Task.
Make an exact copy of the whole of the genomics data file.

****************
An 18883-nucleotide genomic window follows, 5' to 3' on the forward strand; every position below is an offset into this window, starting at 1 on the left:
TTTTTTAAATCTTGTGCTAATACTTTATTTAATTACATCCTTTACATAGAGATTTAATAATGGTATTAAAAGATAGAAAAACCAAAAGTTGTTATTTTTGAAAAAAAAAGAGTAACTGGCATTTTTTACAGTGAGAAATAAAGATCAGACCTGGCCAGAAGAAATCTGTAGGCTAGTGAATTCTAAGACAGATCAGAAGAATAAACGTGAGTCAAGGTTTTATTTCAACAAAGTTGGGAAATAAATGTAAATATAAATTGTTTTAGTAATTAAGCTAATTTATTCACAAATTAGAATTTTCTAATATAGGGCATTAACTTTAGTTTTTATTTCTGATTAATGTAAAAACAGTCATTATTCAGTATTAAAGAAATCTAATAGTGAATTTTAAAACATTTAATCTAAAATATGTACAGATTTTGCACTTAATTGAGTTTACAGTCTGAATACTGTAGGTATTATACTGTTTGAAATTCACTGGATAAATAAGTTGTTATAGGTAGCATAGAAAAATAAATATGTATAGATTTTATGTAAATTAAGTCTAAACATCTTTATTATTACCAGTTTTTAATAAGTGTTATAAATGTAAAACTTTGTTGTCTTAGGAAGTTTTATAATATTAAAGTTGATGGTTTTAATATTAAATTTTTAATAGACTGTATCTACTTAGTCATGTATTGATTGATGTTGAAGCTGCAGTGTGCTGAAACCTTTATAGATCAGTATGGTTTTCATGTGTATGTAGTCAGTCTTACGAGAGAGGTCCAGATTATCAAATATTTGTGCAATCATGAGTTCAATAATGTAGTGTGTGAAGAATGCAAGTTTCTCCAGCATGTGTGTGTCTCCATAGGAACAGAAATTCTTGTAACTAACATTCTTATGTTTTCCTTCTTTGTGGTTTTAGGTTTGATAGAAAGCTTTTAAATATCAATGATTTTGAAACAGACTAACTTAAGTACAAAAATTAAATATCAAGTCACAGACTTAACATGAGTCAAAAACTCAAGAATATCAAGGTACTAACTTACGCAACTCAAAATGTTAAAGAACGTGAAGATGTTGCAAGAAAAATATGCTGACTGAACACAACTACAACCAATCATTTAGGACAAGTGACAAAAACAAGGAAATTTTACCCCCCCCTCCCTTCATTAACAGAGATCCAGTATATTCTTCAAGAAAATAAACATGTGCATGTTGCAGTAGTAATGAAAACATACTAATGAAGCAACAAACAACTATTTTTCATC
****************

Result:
An 18883-nucleotide genomic window follows, 5' to 3' on the forward strand; every position below is an offset into this window, starting at 1 on the left:
TTTTTTAAATCTTGTGCTAATACTTTATTTAATTACATCCTTTACATAGAGATTTAATAATGGTATTAAAAGATAGAAAAACCAAAAGTTGTTATTTTTGAAAAAAAAAGAGTAACTGGCATTTTTTACAGTGAGAAATAAAGATCAGACCTGGCCAGAAGAAATCTGTAGGCTAGTGAATTCTAAGACAGATCAGAAGAATAAACGTGAGTCAAGGTTTTATTTCAACAAAGTTGGGAAATAAATGTAAATATAAATTGTTTTAGTAATTAAGCTAATTTATTCACAAATTAGAATTTTCTAATATAGGGCATTAACTTTAGTTTTTATTTCTGATTAATGTAAAAACAGTCATTATTCAGTATTAAAGAAATCTAATAGTGAATTTTAAAACATTTAATCTAAAATATGTACAGATTTTGCACTTAATTGAGTTTACAGTCTGAATACTGTAGGTATTATACTGTTTGAAATTCACTGGATAAATAAGTTGTTATAGGTAGCATAGAAAAATAAATATGTATAGATTTTATGTAAATTAAGTCTAAACATCTTTATTATTACCAGTTTTTAATAAGTGTTATAAATGTAAAACTTTGTTGTCTTAGGAAGTTTTATAATATTAAAGTTGATGGTTTTAATATTAAATTTTTAATAGACTGTATCTACTTAGTCATGTATTGATTGATGTTGAAGCTGCAGTGTGCTGAAACCTTTATAGATCAGTATGGTTTTCATGTGTATGTAGTCAGTCTTACGAGAGAGGTCCAGATTATCAAATATTTGTGCAATCATGAGTTCAATAATGTAGTGTGTGAAGAATGCAAGTTTCTCCAGCATGTGTGTGTCTCCATAGGAACAGAAATTCTTGTAACTAACATTCTTATGTTTTCCTTCTTTGTGGTTTTAGGTTTGATAGAAAGCTTTTAAATATCAATGATTTTGAAACAGACTAACTTAAGTACAAAAATTAAATATCAAGTCACAGACTTAACATGAGTCAAAAACTCAAGAATATCAAGGTACTAACTTACGCAACTCAAAATGTTAAAGAACGTGAAGATGTTGCAAGAAAAATATGCTGACTGAACACAACTACAACCAATCATTTAGGACAAGTGACAAAAACAAGGAAATTTTACCCCCCCCTCCCTTCATTAACAGAGATCCAGTATATTCTTCAAGAAAATAAACATGTGCATGTTGCAGTAGTAATGAAAACATACTAATGAAGCAACAAACAACTATTTTTCATC